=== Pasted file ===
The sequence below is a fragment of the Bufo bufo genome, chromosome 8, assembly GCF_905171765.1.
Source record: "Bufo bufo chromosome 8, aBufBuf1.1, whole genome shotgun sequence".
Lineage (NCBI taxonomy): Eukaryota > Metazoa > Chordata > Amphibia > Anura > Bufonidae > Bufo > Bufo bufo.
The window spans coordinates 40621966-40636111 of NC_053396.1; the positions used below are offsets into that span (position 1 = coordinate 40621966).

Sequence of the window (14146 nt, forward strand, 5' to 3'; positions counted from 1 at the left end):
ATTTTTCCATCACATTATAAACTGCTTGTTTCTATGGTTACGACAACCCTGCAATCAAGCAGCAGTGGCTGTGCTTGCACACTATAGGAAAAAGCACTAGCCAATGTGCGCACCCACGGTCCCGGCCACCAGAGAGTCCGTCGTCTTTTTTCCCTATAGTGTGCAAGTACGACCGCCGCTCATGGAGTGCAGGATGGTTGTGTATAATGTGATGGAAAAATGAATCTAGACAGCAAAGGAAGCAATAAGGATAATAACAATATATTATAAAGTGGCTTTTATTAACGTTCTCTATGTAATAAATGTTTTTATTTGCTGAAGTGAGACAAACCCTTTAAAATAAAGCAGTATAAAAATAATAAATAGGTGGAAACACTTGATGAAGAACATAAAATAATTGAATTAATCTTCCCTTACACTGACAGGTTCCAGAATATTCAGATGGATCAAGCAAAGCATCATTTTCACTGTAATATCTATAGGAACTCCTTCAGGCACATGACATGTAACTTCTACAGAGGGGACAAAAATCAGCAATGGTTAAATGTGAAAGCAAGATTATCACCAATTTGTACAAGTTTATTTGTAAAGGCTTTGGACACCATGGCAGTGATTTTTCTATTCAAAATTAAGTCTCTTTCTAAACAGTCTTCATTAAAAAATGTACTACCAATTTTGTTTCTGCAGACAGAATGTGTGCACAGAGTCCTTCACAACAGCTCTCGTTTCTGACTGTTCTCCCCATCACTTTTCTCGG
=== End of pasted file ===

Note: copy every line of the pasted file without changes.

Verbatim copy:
The sequence below is a fragment of the Bufo bufo genome, chromosome 8, assembly GCF_905171765.1.
Source record: "Bufo bufo chromosome 8, aBufBuf1.1, whole genome shotgun sequence".
Lineage (NCBI taxonomy): Eukaryota > Metazoa > Chordata > Amphibia > Anura > Bufonidae > Bufo > Bufo bufo.
The window spans coordinates 40621966-40636111 of NC_053396.1; the positions used below are offsets into that span (position 1 = coordinate 40621966).

Sequence of the window (14146 nt, forward strand, 5' to 3'; positions counted from 1 at the left end):
ATTTTTCCATCACATTATAAACTGCTTGTTTCTATGGTTACGACAACCCTGCAATCAAGCAGCAGTGGCTGTGCTTGCACACTATAGGAAAAAGCACTAGCCAATGTGCGCACCCACGGTCCCGGCCACCAGAGAGTCCGTCGTCTTTTTTCCCTATAGTGTGCAAGTACGACCGCCGCTCATGGAGTGCAGGATGGTTGTGTATAATGTGATGGAAAAATGAATCTAGACAGCAAAGGAAGCAATAAGGATAATAACAATATATTATAAAGTGGCTTTTATTAACGTTCTCTATGTAATAAATGTTTTTATTTGCTGAAGTGAGACAAACCCTTTAAAATAAAGCAGTATAAAAATAATAAATAGGTGGAAACACTTGATGAAGAACATAAAATAATTGAATTAATCTTCCCTTACACTGACAGGTTCCAGAATATTCAGATGGATCAAGCAAAGCATCATTTTCACTGTAATATCTATAGGAACTCCTTCAGGCACATGACATGTAACTTCTACAGAGGGGACAAAAATCAGCAATGGTTAAATGTGAAAGCAAGATTATCACCAATTTGTACAAGTTTATTTGTAAAGGCTTTGGACACCATGGCAGTGATTTTTCTATTCAAAATTAAGTCTCTTTCTAAACAGTCTTCATTAAAAAATGTACTACCAATTTTGTTTCTGCAGACAGAATGTGTGCACAGAGTCCTTCACAACAGCTCTCGTTTCTGACTGTTCTCCCCATCACTTTTCTCGG